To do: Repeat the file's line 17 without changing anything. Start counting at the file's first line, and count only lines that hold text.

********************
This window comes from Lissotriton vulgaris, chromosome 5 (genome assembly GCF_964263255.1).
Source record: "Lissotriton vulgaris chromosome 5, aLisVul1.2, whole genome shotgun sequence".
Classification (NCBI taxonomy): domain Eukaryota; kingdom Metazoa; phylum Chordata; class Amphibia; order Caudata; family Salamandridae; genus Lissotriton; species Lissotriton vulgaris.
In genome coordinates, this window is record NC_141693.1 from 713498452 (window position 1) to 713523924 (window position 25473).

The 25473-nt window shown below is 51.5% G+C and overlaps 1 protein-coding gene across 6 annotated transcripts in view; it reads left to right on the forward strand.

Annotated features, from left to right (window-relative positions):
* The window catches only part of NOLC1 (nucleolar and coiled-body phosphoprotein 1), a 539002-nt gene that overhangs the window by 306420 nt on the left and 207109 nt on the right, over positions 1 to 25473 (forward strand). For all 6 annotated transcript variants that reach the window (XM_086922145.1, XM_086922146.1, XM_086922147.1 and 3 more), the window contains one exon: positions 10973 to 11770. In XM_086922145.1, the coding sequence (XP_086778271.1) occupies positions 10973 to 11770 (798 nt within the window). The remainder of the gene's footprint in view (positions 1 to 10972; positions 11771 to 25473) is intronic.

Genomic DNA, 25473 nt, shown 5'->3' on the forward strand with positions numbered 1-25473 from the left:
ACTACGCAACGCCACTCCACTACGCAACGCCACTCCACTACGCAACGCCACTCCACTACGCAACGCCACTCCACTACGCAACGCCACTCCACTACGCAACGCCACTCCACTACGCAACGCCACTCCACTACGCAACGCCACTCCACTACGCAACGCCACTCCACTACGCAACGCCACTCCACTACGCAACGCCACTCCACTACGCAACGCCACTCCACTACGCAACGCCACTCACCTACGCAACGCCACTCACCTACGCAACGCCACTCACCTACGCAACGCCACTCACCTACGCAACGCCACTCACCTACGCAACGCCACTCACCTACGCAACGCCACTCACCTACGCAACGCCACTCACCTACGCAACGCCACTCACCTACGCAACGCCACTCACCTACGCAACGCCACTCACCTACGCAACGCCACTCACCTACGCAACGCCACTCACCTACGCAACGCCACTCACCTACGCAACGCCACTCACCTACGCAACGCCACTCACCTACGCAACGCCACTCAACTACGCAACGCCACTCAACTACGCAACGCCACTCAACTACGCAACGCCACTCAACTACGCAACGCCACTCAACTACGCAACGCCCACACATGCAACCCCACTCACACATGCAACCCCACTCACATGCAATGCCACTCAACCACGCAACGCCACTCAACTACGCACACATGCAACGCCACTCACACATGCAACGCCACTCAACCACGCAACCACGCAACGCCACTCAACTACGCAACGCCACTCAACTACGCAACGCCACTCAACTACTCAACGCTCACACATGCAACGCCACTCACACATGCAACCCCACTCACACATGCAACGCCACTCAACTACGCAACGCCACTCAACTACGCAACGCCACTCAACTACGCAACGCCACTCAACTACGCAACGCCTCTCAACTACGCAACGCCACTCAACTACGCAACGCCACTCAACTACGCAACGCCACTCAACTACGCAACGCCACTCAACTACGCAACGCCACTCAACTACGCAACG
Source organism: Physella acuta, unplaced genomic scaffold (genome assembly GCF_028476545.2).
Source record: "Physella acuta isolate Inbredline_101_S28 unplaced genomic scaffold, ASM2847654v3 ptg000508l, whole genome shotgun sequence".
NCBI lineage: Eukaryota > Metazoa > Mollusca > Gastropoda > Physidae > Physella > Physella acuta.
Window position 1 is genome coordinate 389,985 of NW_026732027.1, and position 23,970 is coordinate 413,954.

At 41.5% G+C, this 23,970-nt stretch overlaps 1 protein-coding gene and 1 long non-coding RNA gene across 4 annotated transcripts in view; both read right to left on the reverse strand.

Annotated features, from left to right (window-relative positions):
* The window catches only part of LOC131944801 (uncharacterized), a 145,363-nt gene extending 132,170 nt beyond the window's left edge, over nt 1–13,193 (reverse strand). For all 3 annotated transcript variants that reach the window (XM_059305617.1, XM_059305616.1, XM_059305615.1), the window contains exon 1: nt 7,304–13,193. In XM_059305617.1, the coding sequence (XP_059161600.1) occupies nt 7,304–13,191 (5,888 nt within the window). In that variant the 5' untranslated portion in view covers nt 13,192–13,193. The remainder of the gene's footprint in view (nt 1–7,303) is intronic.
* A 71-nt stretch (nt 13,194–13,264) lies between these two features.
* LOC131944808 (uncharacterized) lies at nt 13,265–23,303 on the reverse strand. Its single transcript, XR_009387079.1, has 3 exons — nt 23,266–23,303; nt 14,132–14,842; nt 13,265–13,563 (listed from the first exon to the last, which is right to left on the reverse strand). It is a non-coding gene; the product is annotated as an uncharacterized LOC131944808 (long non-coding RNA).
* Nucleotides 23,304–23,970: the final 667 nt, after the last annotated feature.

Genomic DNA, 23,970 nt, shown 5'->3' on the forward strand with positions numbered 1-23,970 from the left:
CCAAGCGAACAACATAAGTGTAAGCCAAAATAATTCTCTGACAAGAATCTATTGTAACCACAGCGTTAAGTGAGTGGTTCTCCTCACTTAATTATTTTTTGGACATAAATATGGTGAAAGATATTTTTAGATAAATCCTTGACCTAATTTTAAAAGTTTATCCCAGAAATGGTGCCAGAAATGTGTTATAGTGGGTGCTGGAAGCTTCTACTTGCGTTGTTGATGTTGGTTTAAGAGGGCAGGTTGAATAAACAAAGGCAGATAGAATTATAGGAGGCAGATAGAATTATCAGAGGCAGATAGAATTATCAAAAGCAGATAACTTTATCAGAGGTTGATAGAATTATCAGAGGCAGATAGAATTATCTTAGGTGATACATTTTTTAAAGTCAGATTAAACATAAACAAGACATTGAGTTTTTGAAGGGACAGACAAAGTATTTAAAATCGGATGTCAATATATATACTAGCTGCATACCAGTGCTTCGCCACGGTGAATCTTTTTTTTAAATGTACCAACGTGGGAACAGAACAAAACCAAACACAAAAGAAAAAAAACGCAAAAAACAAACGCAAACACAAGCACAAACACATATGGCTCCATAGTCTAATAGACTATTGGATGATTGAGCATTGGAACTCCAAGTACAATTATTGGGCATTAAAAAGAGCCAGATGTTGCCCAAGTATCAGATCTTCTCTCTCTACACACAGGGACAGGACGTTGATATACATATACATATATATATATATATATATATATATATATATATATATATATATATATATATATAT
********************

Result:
* A 71-nt stretch (nt 13,194–13,264) lies between these two features.